Concerns about rising debt levels in transactions has been reinforced by a survey of mid-market M&A, which found that 70% of respondents believed current and recent deals were over-leveraged. So, are current debt levels in the mid-market unsustainable and is there a risk of wider collapses for the private equity industry?
Levels of debt in European mid-market private equity transactions are dangerously high, according to a poll by KPMG in June. The survey found 70% of mid-market respondents felt recent and existing transactions were “highly over-leveraged.”
Apax founder Sir Ronald Cohen and Alchemy managing partner Jon Moulton have recently flagged up the risks of current debt levels in the market. Moulton has warned of a “big, black cloud hanging over the industry” and Alchemy has decided to raise a special situations fund to invest in distressed debt because of its belief that there is a growing risk of companies defaulting on debts. Cohen has described a “dangerous combination” of rising debt service levels and falling sales and profits.
There is no doubt debt levels in transactions have increased. According to ratings agency Standard & Poor’s (S&P), average debt-EBITDA multiples for European LBOs increased from just over four times in 2003 to nearly six in Q1 2006. Some companies, however, are thought to be borrowing at significantly higher multiples and there are particular concerns about the robustness of sectors such as retail in the face of growing economic pressures.
“Credit has been increasing in the last two years, although it’s hard to say whether at current levels it’s too high and at what level the market could turn,” says Paul Watters, head of loan and high-yield ratings at S&P.
He says he is concerned at the increased leverage, as well as the high levels of dividend recaps, which in Q1 2006 represented 20% of the European market. “There’s also been an increase in secondary and tertiary deals, which were 45% of the market, and their preponderance is usually an illustration of a bull market,” says Watters. The reason for all this is that sponsors are having to pay more to acquire companies, says Watters, and thus acquisition multiples are very strong.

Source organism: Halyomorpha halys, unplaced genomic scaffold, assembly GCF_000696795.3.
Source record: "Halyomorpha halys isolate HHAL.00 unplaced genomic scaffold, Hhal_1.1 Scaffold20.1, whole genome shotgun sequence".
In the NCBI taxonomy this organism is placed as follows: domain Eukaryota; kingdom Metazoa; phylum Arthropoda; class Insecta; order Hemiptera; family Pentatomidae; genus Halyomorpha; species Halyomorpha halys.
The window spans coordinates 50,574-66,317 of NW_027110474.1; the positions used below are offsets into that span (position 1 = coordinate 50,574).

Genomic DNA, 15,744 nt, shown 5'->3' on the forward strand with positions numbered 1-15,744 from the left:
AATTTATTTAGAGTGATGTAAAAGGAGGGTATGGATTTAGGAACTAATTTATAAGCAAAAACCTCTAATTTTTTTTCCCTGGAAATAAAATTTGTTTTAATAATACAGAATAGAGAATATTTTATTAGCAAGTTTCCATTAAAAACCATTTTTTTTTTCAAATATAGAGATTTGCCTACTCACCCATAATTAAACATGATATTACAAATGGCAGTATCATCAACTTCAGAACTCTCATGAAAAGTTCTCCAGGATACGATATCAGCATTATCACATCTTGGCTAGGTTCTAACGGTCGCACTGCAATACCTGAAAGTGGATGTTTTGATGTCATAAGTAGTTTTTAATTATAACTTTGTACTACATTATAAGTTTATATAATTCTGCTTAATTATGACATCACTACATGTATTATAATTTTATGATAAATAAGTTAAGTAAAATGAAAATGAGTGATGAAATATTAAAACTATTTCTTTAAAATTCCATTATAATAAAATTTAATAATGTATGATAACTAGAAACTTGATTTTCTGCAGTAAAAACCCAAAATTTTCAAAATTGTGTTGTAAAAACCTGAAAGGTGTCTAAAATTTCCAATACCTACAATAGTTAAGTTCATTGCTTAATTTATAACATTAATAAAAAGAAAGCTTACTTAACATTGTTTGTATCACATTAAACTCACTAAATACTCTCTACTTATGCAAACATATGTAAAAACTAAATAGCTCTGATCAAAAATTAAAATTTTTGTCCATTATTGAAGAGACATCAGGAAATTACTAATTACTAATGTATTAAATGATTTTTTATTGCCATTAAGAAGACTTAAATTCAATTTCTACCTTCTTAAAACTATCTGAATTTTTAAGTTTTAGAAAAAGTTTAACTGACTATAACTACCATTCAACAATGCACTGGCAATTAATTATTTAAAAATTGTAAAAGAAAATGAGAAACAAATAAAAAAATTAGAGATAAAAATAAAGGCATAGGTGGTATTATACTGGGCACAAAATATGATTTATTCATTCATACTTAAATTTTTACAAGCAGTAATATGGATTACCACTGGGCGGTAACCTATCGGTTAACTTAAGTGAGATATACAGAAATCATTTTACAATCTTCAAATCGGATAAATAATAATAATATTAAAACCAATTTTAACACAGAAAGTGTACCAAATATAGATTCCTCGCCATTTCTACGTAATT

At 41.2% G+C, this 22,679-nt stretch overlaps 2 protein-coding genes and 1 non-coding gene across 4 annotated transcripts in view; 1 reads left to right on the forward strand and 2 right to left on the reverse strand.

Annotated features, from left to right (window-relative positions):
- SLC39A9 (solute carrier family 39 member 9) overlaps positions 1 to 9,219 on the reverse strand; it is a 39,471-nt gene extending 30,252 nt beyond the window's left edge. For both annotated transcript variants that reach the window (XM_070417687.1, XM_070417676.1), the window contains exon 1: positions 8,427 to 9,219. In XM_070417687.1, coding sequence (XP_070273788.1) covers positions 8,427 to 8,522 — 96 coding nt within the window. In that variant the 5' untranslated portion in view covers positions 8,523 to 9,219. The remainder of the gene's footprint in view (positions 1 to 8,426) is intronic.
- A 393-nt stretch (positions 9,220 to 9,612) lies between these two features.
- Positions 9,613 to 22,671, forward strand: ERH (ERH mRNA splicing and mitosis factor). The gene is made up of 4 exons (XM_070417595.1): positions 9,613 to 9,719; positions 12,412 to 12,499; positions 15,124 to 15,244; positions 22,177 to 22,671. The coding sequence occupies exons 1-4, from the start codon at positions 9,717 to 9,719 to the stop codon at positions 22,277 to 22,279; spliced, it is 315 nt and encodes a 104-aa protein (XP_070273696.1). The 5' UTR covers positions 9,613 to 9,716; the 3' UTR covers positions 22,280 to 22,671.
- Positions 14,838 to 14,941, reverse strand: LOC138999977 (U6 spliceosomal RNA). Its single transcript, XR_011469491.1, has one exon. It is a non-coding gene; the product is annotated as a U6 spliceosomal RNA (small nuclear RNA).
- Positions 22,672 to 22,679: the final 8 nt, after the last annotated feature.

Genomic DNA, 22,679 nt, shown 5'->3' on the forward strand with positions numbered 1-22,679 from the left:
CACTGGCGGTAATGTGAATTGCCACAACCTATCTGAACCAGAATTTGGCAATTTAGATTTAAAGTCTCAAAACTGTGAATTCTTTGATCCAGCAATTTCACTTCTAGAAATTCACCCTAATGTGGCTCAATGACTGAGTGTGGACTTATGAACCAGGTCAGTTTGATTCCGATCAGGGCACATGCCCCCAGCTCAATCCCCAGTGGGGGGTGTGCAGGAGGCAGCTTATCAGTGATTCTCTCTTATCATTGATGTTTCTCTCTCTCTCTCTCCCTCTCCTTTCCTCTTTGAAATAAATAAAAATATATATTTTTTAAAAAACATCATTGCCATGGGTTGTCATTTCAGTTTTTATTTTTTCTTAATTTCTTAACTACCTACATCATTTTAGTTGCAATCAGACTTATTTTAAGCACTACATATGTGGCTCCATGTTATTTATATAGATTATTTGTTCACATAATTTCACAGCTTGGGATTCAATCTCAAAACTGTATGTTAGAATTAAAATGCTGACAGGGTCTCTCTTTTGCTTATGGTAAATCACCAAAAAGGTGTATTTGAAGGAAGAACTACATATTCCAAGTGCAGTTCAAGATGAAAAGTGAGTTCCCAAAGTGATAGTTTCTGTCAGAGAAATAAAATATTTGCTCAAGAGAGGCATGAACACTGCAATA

Mick McDonagh, a private equity partner at KPMG, says he is not surprised at the current concerns over debt levels in the mid-market given the increases in the last year or two. But he adds: “A lot of people have been calling the top of the market for the last six to nine months but people are still taking on leverage and it feels sustainable.”
In larger deals people are sometimes turning down current leverage levels because the debt instruments often used in those deals are quasi equity. But the mid-market tends to rely on fairly traditional instruments that people recognise, says McDonagh.
He adds: “People are taking on the leverage because they can do their modelling and calculations and work out if it’s going to work for them. “Many intuitively feel the increase in leverage must be bad news but there is still pretty high confidence in the mid-market as people believe businesses are well structured and well placed and that there is a generally benign economic environment.”
According to James Stewart, a partner at mid-market house ECI, increased valuations for businesses are being driven by a number of factors, particularly trade acquirers having liquidity and an over-capacity of funding in the private equity market. He acknowledges prices and debt levels are high but not to the extent that a systemic failure in the markets is likely. “The senior banks, in particular, have been providing liquidity to fund transactions but they are becoming more selective with the type of opportunity they are willing to back,” says Stewart.
Stewart has observed a retrenchment by senior lenders, in that they are restricting their activity to businesses with good quality earnings and a degree of asset cover. “To a certain extent we’re seeing a flight to quality and that will reduce the possibility of a sudden downward spiral in valuations,” says Stewart, who believes pricing and valuations will not rise much above current levels and could fall to 2000 to 2004 levels.